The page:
I can remember exactly where I was when I heard the word: on my way to teach at George Mason, on a side road that passes a McDonald’s as it dumps onto Braddock. I was in holding the phone in my right-hand and driving with my left. It was between 10 and 11am.
That was the word Mom said into the phone. “I just want to know what our next steps are. Chemo, Radiation, Palliative care. I just want next steps.”
“I can understand that,” I said, trying to keep my sobs from reaching my throat. “Hopefully, the doctor will be able to give you some answers.”
We continued our conversation about small talk – how one does small talk in this situation I cannot even begin to explain – and hung up.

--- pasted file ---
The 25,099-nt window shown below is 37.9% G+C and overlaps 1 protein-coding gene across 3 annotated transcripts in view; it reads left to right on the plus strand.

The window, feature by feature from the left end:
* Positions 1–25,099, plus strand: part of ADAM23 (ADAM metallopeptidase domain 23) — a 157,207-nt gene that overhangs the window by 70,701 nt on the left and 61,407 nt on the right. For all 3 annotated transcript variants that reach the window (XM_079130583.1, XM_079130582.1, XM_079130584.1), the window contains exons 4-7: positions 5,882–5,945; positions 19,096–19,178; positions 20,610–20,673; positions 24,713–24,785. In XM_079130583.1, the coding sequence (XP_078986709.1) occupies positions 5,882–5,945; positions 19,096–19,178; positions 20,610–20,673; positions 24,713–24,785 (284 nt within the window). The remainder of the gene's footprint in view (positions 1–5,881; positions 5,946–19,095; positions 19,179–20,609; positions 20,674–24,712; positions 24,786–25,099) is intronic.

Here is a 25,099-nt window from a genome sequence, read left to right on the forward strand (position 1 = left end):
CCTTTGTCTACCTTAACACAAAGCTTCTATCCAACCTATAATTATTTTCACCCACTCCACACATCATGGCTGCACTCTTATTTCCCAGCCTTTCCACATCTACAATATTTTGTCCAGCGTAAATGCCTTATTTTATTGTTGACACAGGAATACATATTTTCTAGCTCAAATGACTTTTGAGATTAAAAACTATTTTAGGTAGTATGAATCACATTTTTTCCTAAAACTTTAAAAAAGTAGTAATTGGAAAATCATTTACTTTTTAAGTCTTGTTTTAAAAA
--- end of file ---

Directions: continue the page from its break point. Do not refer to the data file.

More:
No one had said anything. Not Dad. Not Mom. Not until now. I th
ink I had known – known she was going to die since the weekend of her birthday that we all spent together – but no one had said anything. Now, with that one word lodged in my brain, now it was real.
Within six weeks, my mom was dead, given over to the cancer that we had hoped they’d be able to treat as they had for the last 36 years.
I had lived my entire life with her cancer, the disease she was being treated for when she, accidentally, got pregnant with me. I had known for every day of my existence that she might die. But it wasn’t until that word – palliative – such a quiet, soft, calm word – it wasn’t until she said that word that I knew.
It’s amazing how ten letters can change the world.
Andrea Cumbo is a writer and writing teacher who lives in rural Virginia. Currently, she is working on a book about the slaves on the plantation where she now resides. She will, also, write about her mother and her mother’s death, but she is not ready to do that yet. You can read more of her work at http://www.andilit.com.